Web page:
Long-time SDJA staff member looks back on his time at the school
By Talia Gold (‘20)
Juan Suaste photographed by Talia Gold (‘20)
When speaking of Juan Suaste, there is no person– staff, student, or parent– in the school community who doesn’t have something fond to say about him. His entrance into a room never goes unnoticed thanks to his loud, unabashed, “Shalom, Shalom,” announcing to everyone that he has arrived.
“Juan learned how to say hello in like six different languages so that he can greet every student in their native language,” comments English teacher Sara Hansen fondly. “I think that’s really special.”
Throughout the course of our conversation, it became clear that Juan’s comfort and relationship with the students at SDJA had progressed over the years. He quickly recalled multiple memories of his interactions with them. Singing like mariachis with the graduating senior class, joking with students, making up silly names for them–the stories went on and on.
His relationship with the students, beyond friendly joking, has played a big part in his learning Hebrew. Working in a place where students were learning a language he didn’t know sparked his interest in learning the language himself. With determination, Juan learned small phrases like “Shalom,” “Ma Shlomech,” “Boker Tov,” and “Sababa.” This small handful of phrases proved to be substantial enough to hold a minor conversation with the Hebrew teachers when he walked into their classroom. Juan fondly mentioned all of the students who helped him learn Hebrew.
As a main member of the school’s marvelous maintenance crew, Juan’s responsibility for keeping the campus clean, well-maintained, and looking sharp is endless; he often seems to be in several places at once. If someone were to say, “it’s almost like he lives here,” Juan would say, “I do.” Juan not only works at San Diego Jewish Academy, he also calls it his home, for real. Situated above the tennis courts, Juan’s house provides a spot from where he can watch over the campus he cares for so deeply, morning, noon, and night.
“Se siente un poco de responsabilidad por vivir aquí (There is a certain sense of responsibility that comes with living here),” shares Juan. “Cualquier problema pues anteriormente tenía que levantarme a chequar cosas ya, ahora ya como los últimos años hasta la fecha que han puesto mucha seguridad y todo, pero pues está bien. Osea que es conveniente para ellos y para mi que alguien esté viviendo en la escuela (Before, any problem that arose, I’d have to get up and go check it out. Now, the updated security makes things easier. It’s both convenient for me and the guards to have me here. We rely on each other).”
But Juan’s job isn’t his only priority. What many people don’t know is that he also spends time working on and improving his ranch in his hometown of Guanajuato, Mexico.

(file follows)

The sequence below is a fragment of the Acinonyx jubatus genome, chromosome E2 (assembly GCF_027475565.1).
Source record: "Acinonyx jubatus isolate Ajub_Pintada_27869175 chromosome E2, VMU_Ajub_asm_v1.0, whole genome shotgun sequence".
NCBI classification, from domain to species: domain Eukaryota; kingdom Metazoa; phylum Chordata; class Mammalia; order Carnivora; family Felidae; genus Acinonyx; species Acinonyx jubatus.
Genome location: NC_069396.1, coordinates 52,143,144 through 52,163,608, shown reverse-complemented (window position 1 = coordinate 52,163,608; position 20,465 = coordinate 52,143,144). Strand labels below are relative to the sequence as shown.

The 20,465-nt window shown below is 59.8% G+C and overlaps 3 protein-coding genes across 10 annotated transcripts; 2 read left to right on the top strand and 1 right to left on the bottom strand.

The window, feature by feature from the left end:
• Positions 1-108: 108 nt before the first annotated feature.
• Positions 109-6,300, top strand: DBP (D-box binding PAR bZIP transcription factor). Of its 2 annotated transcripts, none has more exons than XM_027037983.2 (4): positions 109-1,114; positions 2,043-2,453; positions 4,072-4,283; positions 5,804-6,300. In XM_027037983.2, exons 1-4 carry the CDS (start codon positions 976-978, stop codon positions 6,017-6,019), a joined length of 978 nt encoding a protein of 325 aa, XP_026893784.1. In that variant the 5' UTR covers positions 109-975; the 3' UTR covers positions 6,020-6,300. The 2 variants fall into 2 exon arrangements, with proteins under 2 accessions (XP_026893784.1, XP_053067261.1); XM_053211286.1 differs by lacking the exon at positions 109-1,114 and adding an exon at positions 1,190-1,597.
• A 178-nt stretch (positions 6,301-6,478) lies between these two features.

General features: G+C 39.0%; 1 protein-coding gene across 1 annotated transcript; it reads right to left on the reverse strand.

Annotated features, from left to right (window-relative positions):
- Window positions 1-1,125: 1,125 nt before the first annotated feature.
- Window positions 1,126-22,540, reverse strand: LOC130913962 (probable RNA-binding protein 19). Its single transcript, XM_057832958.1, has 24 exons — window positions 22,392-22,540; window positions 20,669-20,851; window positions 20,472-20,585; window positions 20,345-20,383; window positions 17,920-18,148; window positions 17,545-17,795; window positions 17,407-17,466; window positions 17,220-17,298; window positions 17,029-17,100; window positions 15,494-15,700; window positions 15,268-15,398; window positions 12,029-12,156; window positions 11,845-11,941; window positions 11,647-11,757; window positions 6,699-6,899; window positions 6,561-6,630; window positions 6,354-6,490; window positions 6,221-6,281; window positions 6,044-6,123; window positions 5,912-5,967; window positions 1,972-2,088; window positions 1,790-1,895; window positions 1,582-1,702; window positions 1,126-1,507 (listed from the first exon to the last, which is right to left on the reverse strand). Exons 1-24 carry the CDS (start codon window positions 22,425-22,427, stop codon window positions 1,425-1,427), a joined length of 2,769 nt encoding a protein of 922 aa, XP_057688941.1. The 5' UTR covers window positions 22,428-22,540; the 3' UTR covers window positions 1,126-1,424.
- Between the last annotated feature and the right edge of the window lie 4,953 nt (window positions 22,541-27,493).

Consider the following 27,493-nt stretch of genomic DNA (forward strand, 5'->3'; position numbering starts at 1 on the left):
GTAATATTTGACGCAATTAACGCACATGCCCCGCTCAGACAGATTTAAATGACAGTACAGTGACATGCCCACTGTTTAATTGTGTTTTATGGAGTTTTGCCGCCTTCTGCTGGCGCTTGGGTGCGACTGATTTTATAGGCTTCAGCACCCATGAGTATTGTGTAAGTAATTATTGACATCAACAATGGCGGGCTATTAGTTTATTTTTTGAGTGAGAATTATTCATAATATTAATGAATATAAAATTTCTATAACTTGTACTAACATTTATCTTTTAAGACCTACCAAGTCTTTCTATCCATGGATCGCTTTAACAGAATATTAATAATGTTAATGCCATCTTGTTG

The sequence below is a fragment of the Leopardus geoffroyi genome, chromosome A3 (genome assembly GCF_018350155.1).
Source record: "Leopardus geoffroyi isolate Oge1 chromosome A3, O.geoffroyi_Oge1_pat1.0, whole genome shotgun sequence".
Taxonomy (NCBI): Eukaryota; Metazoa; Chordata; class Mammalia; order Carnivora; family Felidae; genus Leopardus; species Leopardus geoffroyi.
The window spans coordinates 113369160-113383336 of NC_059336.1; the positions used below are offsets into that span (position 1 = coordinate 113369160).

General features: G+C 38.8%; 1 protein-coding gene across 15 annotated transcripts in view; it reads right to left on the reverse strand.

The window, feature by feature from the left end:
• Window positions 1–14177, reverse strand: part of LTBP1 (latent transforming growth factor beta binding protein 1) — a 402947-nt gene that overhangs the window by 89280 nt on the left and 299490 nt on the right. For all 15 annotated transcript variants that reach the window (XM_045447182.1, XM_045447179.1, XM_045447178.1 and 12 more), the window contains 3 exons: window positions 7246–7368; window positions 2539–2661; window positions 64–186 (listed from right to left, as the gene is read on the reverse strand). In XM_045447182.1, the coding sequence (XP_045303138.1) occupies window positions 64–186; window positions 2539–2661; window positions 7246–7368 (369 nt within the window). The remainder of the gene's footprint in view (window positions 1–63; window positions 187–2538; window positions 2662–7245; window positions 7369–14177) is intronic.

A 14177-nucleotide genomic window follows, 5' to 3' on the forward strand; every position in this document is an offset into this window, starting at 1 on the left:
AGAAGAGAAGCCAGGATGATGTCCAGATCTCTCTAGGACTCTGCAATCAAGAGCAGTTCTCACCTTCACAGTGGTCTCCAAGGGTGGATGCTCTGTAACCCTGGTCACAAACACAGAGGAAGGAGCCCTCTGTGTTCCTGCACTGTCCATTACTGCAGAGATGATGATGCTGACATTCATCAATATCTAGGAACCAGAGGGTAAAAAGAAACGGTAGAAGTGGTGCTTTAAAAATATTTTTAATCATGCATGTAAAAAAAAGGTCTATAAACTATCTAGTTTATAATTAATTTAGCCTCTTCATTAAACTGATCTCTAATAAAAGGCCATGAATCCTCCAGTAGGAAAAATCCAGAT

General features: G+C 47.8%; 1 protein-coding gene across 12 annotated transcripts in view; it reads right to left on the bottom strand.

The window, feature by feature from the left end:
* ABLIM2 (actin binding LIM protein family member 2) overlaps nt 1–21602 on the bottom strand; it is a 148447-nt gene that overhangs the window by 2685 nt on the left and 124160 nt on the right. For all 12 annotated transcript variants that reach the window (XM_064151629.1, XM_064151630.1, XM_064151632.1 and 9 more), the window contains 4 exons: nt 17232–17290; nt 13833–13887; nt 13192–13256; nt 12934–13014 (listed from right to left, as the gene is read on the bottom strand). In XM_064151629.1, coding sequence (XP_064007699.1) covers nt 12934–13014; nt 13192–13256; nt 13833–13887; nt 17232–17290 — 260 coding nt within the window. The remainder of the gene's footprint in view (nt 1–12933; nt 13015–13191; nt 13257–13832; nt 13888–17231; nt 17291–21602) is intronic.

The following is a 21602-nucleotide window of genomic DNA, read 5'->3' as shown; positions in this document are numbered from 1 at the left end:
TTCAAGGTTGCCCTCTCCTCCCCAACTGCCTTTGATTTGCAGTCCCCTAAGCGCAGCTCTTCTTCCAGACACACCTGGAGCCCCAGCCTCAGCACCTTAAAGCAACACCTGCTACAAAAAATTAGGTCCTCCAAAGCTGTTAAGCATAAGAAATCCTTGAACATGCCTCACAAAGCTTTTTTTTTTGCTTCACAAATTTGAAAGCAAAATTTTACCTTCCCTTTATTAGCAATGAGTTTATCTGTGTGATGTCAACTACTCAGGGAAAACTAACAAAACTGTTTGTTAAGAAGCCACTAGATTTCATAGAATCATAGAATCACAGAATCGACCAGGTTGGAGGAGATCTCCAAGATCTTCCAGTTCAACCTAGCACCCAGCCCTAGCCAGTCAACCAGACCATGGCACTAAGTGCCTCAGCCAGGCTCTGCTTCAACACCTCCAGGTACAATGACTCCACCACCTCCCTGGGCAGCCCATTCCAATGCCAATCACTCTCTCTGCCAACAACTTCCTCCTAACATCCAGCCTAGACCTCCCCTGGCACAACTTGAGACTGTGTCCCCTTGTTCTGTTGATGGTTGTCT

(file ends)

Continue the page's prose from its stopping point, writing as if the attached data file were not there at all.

“Soy dueño de un rancho que mide por ahí de cuatro acres y tengo mi propio negocio vendiendo pipas de agua ahí. (I own a ranch that’s about four acres in size, and I run a little business there selling water pipes).” Whenever he gets the chance to go home, which is about every two months, Juan says he works on further developing his ranch which is home to cows and sheep and his two dogs.
However, Juan doesn’t just go home to improve his ranch. His contributions to bettering the community extend past the gates of the San Diego Jewish Academy and travel with him to Guanajuato, where he hopes to make life in the small town a little better.
“Hago cosas para mi pueblo (I do things to help my town). Ahorita tengo un club de emigrantes de mi pueblo que hemos hecho cosas para ayudar. Lo último que estamos acabando es que abrimos una escuela de música y nosotros hacemos rifas para poder hacer dinero y comprar instrumentos para los niños (I’m a part of a club with other immigrants from my town and together we raise money to help fund things there. The last thing we raised money for was a music school we opened for the kids who live in our town. We got money doing raffles and other fundraisers and as of now have been able to buy instruments for the kids to use).”
If one asks Juan about his future plans, he will gush about his dream to move back to Mexico, his voice filled with longing to be reunited with his six brothers and their families.
“Cuando me retire, pienso irme a gozar mi ranchito aya con mi esposa en México, andar en caballo, cuidar mis borregas, mi burro, y trabajar un poco con mis trabajos que hago aya (When I retire, I plan to move back to my ranch with my wife, ride my horses, look after my sheep and donkey, and work more actively with my projects there.)”
“Nada es eterno, pero los mejores de mis años han sido aquí (Nothing lasts forever, but I can say that my best years have been here).”
Juan’s time here has been very well spent. Having built a relationship with his coworkers and community, including parents, students, and staff, Juan has become a man no one can pass by without smiling. In his 22 years at our campus, he has worked his way into the hearts of everyone who visits our school. It truly wouldn’t be SDJA without Juan.